VPNMentor reports that their research team has discovered that Theta360 inadvertently left users’ photos — even those intended to be private — exposed.
The leak exposed at least 11 million public and private photographs.
The data breach exposed thousands of users’ photos, many of whom chose to keep their images private. The breach did not expose users’ most personal information, but in many cases, we located their usernames, first and last names, and the captions they wrote in the exposed database.
Read more about their findings and methods on VPNMentor. It’s not clear from their reporting whether any unauthorized entities did access and/or exfiltrate data, but the report claims that it was possible to not only access private profiles but private photos:
The final example below demonstrates the extent to which the leak compromised users’ privacy. Here, the user chose to mark their account as unlisted. This should have masked their presence on Theta360. The account was not only visible on the database, but we could also access the user’s private pictures.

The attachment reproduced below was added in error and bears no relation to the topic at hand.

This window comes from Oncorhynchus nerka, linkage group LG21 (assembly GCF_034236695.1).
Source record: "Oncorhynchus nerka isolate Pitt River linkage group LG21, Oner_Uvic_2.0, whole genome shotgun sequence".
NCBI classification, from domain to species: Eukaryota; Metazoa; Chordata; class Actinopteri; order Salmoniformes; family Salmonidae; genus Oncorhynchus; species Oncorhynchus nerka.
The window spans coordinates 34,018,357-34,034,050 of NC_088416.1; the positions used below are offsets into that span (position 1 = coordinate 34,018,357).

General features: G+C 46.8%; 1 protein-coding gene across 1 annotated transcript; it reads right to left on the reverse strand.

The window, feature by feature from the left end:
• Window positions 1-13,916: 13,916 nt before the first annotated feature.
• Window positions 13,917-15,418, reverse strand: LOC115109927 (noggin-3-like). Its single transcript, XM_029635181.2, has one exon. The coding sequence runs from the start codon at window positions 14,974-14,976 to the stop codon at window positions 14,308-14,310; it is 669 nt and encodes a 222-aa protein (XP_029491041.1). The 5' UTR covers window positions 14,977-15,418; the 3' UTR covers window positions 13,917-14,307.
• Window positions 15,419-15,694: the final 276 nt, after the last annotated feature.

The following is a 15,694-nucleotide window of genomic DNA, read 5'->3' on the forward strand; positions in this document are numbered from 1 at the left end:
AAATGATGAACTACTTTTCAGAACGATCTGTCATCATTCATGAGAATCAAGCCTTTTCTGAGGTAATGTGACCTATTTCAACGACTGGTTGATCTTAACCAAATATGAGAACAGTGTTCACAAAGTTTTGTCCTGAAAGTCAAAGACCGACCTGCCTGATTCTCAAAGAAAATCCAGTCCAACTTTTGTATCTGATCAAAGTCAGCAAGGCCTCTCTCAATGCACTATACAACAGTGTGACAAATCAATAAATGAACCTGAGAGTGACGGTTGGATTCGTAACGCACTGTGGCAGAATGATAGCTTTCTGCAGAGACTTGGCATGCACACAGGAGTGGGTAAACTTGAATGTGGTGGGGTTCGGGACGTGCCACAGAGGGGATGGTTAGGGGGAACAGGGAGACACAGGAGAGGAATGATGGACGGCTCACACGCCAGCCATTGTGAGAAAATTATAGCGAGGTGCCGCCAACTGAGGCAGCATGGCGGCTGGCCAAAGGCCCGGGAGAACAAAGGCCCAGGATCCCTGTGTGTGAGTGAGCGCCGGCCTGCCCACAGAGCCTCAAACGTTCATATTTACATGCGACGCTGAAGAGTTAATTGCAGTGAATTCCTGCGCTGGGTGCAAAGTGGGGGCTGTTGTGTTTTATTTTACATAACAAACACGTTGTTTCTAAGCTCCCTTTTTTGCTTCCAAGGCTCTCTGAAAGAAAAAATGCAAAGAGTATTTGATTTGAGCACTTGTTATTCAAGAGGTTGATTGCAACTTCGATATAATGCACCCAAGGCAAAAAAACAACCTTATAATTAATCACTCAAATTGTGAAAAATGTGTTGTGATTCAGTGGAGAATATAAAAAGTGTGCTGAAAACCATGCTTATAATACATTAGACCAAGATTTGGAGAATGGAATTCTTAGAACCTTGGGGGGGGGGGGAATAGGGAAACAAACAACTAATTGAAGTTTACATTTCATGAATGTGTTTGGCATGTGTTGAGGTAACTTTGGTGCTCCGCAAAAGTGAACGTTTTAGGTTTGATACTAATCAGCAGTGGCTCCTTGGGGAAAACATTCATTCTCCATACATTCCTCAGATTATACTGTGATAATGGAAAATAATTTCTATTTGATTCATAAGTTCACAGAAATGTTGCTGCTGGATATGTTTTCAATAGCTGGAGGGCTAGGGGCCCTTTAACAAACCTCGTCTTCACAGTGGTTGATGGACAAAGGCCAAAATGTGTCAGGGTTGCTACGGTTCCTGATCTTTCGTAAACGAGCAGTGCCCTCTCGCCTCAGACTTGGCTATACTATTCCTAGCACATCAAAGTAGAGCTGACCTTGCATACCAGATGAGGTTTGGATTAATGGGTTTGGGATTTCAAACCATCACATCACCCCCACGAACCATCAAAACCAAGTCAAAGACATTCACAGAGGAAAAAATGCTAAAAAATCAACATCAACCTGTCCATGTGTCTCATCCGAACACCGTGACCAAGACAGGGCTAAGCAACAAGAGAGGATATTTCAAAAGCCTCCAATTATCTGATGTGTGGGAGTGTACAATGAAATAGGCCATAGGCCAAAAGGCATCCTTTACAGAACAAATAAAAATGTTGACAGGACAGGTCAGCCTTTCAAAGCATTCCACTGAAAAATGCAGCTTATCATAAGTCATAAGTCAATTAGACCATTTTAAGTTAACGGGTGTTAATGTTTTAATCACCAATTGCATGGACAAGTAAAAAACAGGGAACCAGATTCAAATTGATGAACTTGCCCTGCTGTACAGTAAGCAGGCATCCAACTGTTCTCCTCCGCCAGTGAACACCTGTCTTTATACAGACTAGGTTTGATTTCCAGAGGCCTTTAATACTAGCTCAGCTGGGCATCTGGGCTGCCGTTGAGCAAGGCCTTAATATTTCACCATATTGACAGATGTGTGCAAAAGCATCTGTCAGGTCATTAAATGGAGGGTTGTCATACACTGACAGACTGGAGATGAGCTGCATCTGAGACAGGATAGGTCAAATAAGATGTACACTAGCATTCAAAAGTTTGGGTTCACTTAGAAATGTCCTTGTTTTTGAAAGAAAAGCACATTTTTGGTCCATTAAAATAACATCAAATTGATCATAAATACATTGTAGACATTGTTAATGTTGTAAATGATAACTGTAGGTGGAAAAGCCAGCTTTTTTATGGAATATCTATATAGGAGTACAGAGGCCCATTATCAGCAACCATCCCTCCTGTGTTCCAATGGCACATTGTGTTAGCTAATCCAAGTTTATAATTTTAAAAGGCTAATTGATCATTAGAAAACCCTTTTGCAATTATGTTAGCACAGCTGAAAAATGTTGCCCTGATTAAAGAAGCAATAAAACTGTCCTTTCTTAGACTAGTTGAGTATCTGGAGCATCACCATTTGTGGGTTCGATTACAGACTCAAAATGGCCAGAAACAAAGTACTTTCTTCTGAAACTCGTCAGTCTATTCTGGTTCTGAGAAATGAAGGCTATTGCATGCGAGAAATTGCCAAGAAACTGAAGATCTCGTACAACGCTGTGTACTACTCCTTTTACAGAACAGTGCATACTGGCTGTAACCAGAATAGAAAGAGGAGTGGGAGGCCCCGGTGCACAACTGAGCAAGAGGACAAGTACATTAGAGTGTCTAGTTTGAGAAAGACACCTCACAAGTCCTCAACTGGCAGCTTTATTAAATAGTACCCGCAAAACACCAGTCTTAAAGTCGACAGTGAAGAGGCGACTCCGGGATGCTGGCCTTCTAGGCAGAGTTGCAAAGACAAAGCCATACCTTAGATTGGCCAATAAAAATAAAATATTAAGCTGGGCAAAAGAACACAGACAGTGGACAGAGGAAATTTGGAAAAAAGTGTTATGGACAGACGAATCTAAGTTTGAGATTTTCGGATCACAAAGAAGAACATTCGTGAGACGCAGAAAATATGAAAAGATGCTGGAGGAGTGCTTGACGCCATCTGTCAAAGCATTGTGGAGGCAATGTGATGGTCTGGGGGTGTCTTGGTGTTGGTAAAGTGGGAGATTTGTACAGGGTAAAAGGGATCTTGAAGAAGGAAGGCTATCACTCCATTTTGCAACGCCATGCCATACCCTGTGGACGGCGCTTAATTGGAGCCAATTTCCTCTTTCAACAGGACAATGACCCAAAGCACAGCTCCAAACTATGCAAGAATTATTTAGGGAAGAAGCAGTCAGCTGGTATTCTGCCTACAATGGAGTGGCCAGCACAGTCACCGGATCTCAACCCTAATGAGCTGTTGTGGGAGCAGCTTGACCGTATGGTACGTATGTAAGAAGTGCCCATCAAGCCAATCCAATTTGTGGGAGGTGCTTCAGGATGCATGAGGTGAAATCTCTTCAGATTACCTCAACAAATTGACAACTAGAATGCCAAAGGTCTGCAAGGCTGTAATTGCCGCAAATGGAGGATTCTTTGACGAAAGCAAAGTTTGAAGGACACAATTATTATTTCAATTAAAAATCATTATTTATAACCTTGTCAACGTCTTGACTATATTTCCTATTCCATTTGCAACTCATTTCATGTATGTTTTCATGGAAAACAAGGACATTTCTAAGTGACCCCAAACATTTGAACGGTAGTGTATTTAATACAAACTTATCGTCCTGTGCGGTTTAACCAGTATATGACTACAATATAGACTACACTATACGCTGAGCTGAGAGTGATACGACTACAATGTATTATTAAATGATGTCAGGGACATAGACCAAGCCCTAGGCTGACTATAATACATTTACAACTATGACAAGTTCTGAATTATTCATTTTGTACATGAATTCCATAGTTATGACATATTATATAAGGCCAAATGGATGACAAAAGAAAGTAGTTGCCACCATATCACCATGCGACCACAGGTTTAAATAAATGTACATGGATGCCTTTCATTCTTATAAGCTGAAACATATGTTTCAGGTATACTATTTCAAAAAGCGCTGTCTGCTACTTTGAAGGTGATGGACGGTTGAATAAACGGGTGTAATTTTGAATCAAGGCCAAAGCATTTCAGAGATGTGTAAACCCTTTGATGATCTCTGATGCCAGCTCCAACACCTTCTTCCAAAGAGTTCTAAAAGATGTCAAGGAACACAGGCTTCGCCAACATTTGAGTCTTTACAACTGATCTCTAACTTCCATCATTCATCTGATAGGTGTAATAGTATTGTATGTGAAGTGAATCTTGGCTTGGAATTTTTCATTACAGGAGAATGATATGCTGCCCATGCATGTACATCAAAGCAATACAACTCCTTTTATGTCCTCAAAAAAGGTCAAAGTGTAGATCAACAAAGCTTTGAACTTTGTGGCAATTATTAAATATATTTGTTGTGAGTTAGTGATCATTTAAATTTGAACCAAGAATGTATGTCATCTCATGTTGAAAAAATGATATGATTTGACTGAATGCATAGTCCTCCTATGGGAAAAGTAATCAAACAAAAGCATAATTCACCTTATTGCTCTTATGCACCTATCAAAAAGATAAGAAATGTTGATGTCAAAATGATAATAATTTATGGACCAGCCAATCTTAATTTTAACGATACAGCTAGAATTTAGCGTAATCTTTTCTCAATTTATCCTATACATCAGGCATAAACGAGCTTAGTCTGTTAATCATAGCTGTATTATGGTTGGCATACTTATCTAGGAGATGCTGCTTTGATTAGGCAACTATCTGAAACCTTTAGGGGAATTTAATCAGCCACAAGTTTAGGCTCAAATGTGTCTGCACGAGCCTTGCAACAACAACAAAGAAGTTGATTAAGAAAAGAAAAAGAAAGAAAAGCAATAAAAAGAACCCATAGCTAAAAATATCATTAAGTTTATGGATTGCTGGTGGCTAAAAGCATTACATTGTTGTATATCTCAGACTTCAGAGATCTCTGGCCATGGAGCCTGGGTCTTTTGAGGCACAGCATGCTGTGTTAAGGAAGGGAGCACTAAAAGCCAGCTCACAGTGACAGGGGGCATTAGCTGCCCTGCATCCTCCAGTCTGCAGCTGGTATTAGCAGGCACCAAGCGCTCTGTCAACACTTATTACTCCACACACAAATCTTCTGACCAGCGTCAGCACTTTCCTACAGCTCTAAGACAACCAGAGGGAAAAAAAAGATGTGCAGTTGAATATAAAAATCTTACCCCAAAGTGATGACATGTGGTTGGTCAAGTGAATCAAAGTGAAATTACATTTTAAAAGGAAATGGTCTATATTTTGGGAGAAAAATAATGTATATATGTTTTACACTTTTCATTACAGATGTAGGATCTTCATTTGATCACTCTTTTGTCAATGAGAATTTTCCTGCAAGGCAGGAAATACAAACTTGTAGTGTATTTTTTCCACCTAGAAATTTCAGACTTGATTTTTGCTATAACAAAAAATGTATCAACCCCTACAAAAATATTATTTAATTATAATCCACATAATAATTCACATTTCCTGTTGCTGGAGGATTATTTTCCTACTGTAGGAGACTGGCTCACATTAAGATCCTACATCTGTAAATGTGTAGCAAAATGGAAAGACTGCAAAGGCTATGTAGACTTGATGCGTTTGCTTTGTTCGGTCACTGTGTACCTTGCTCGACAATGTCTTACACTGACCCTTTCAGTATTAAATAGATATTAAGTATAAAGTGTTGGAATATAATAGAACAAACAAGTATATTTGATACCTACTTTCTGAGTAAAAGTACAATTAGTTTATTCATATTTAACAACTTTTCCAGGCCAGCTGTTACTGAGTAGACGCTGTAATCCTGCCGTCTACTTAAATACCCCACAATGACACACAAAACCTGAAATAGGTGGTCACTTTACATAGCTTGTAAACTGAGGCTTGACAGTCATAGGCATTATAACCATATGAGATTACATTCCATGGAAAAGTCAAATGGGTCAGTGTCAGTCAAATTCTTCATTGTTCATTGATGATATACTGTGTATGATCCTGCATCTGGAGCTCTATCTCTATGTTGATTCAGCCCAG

Ricoh posted the following statement on their web site on May 31. It appears to suggest that accessing private photos may not have been as easy as VPNMentor’s post might have suggested:
Notification regarding unlisted images on Theta360.comMay. 31, 2019
Ricoh was recently notified of a configuration issue related to unlisted images on the Theta360.com website and corrected it within hours. We can confirm that our immediate remediation measures are now complete. However, it is important to note that prior to remediation, unlisted images were not directly viewable. Someone would have needed the technical knowledge and the desire to locate the other components required to complete the URL providing access.
We take the security of customer information extremely seriously. In today’s rapidly evolving business environment, Ricoh continually reviews protocols and optimizes security to ensure the safety of all the information contained on theta360.com.